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Showing posts from May, 2013

Winner of the minimum coin problem

I posted a puzzle about coins and change  and promised a prize (a copy of The Geek Atlas) to one of the solutions picked by me. The following people provided solutions: 1. Matt 2. Michael Bauer 3.  Asger Drewsen 4. vext01 5. Dubya 6. Josh 7.  Anatoli Plotnikov 8. Matt Hickford As that's a convenient 8 people I've chosen a winner by the roll of a d8 .  So the winner is #7,  Anatoli Plotnikov .

The Four Power Days

Today, May 5 is written 5/12 in the US and 512 is a power of 2, it's \(2^9\). I tweeted that and received a rapid reply from Peter Inglesby that in UK-style dates it's 12/5 which is 125 which is \(5^3\). Which made me wonder whether there were other dates that had the same property in the US and UK on the same day. Peter wrote a quick script: and determined that there are four such dates: March 24: US 3/24; \(324 = 18^2\). UK 24/3; \(243 = 3^5\) May 12: US 5/12; \(512 = 2^9\). UK 12/5; \(125 = 5^3\) June 25: US 6/25; \(625 = 5^4\). UK 25/6; \(256 = 2^8\) December 5: US 12/5; \(125 = 5^3\). UK 5/12. \(512 = 2^9\) Now I just need to think up a mystical significance to this, start a religion and retire on the proceeds.

A home made periodic table

One of my slow burn projects has been to make and display a periodic table of elements using element samples that I have been able to find or make myself. This is what it currently looks like: The poster itself is actually a blown up version of the poster that comes with the quirky book  Wonderful Life with the Elements: The Periodic Table Personified  by Bunpei Yorifuji. Each element is represented by a person (or robot) and characteristics of the person reflect the element itself (such as its state at 'room temperature', its radioactivity, and when it was discovered). Having got the poster enlarged I had a custom frame made using the cheapest online source I could find. To store each element I'm using 1/2 dram clear glass vials with black polypropylene caps that are lined with polyvinyl. This vial are very small (they are pictured here with my international object sizing tool ) so that the overall periodic table is not too large. It is possible to buy sample

The two problems I had to solve in my Oxford interview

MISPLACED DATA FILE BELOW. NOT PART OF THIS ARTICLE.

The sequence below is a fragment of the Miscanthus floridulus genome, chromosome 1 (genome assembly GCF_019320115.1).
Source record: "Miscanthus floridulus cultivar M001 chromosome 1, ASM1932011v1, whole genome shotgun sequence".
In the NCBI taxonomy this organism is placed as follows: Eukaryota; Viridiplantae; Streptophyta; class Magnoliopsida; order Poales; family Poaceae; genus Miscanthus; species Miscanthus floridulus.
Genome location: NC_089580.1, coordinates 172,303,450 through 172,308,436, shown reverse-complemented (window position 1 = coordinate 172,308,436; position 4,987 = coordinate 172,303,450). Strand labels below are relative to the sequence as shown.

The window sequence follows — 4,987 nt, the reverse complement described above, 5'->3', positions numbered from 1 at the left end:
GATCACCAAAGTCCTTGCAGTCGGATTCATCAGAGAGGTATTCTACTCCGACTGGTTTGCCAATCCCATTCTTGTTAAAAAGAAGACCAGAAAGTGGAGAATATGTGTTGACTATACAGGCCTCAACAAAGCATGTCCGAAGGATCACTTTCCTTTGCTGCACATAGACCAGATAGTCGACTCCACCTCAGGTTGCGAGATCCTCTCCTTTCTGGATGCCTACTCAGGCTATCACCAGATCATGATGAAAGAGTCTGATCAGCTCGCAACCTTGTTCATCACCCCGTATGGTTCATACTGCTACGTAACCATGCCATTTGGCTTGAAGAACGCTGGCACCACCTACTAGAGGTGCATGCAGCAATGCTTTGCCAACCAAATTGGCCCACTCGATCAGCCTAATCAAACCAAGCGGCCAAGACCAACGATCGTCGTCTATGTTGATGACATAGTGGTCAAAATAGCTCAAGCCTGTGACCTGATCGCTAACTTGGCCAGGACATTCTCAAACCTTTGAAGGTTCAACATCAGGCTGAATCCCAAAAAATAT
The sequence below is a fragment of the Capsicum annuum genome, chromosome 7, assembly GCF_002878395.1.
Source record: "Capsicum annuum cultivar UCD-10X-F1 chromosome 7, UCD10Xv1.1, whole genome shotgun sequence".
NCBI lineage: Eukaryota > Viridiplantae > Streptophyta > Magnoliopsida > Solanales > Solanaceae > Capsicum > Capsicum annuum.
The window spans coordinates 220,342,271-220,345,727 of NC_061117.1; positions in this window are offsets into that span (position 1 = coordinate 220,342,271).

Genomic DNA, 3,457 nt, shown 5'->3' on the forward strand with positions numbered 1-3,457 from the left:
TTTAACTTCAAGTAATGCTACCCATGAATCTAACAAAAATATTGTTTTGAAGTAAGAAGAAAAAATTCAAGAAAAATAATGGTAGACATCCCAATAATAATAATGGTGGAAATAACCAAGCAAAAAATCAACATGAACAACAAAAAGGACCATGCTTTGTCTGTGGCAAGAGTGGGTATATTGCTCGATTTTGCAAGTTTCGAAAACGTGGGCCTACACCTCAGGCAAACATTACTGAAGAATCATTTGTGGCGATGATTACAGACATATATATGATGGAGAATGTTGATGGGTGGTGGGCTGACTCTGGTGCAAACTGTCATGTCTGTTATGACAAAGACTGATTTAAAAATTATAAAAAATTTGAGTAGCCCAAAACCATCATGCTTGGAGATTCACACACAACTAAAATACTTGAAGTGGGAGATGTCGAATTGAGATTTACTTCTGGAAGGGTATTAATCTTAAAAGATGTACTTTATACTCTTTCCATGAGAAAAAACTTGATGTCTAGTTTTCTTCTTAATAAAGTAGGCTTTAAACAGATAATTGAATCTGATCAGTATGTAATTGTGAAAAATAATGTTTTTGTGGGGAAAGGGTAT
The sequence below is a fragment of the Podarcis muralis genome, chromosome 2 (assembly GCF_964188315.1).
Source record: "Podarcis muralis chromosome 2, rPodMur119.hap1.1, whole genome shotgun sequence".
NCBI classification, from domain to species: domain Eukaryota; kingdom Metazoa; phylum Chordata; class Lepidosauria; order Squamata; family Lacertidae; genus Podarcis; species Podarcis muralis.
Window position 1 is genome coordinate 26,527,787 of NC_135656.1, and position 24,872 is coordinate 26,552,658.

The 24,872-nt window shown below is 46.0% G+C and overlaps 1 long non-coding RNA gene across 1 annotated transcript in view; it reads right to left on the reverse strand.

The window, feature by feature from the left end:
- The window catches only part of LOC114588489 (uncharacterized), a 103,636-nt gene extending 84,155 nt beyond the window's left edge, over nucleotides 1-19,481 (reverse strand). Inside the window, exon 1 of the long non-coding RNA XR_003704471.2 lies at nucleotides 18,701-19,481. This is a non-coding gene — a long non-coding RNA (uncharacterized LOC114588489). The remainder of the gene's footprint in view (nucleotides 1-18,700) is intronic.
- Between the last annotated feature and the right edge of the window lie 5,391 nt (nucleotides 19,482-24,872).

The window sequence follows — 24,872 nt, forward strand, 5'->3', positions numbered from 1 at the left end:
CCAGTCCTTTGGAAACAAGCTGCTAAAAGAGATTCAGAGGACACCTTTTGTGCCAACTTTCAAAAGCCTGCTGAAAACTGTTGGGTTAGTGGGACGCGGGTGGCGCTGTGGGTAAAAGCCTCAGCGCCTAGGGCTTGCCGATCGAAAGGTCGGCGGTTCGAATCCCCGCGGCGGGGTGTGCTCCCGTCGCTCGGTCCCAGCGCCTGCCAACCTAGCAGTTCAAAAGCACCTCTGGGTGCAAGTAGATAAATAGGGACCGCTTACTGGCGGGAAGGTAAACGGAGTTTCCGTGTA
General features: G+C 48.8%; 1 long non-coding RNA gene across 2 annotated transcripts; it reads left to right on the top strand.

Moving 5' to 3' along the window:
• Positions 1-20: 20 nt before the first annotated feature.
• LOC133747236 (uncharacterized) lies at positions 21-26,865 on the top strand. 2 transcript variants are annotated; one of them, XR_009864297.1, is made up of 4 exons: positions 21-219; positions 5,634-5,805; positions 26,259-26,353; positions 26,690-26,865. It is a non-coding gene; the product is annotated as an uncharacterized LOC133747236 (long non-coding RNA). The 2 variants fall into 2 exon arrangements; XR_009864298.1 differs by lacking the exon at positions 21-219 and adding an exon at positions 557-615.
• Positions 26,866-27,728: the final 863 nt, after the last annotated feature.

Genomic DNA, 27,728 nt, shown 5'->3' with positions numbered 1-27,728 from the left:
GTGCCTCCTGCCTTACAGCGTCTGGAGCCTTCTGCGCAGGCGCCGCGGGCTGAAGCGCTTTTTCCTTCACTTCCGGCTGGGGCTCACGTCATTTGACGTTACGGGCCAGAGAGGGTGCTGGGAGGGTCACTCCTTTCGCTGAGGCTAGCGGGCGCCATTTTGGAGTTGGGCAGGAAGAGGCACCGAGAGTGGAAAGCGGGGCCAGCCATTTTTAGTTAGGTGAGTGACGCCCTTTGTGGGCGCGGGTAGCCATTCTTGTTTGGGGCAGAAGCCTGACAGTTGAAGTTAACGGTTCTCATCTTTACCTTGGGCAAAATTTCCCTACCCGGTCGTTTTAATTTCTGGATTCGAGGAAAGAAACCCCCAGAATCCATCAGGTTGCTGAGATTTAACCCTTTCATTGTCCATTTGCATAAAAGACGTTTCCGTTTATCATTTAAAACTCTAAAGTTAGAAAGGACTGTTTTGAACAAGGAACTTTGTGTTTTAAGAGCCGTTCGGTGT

Back in the 1980s I went to Oxford University and studied Mathematics and Computation (this was almost the entire Mathematics course plus Computer Science added on; the degrees offered today are a little different).  Having sat the mathematics entrance exam and gone through all the mathematics interviews I had interviews in the Programming Research Group (now the Department of Computer Science ). During those interviews two specific programming/algorithm design questions were posed. Here they are (I made up names for them). The Z Machine A computer is constructed with a simple memory layout. It has an unlimited amount of memory and each memory location is numbered so that a program can refer to it. Each memory location can store a single number or be uninitialized. In the following diagram memory locations that are blank are uninitialized some other memory locations have numbers in them. The computer's CPU only has three instructions Z, I and J as follows: Z. This inst

From the ground up (or how to encourage a school boy)

Following on from my popular blog post about coding by hand in 1985 I dug into my pile of old stuff to look at how myself and another boy at school reverse engineered the Research Machines CHAIN network and built everything from networking protocols to a network management system in assembly language. In 1982 Research Machines in the UK launched the LINK 480Z Z80 based machine that had an optional 800kbps proprietary network called CHAIN . My upper school got a small network of them linked to a file server running MP/M . The 480Z's would boot from the file server across the network. Unfortunately, the entire network protocol was undocumented by Research Machines and unpublished. Myself and another boy, P, decided to reverse engineer because we wanted boot control and we wanted network access. Disassembling the running operating system (often using its front panel , which was on screen and not via flashing lights) we were able to determine that the Z80 RST 8 instruction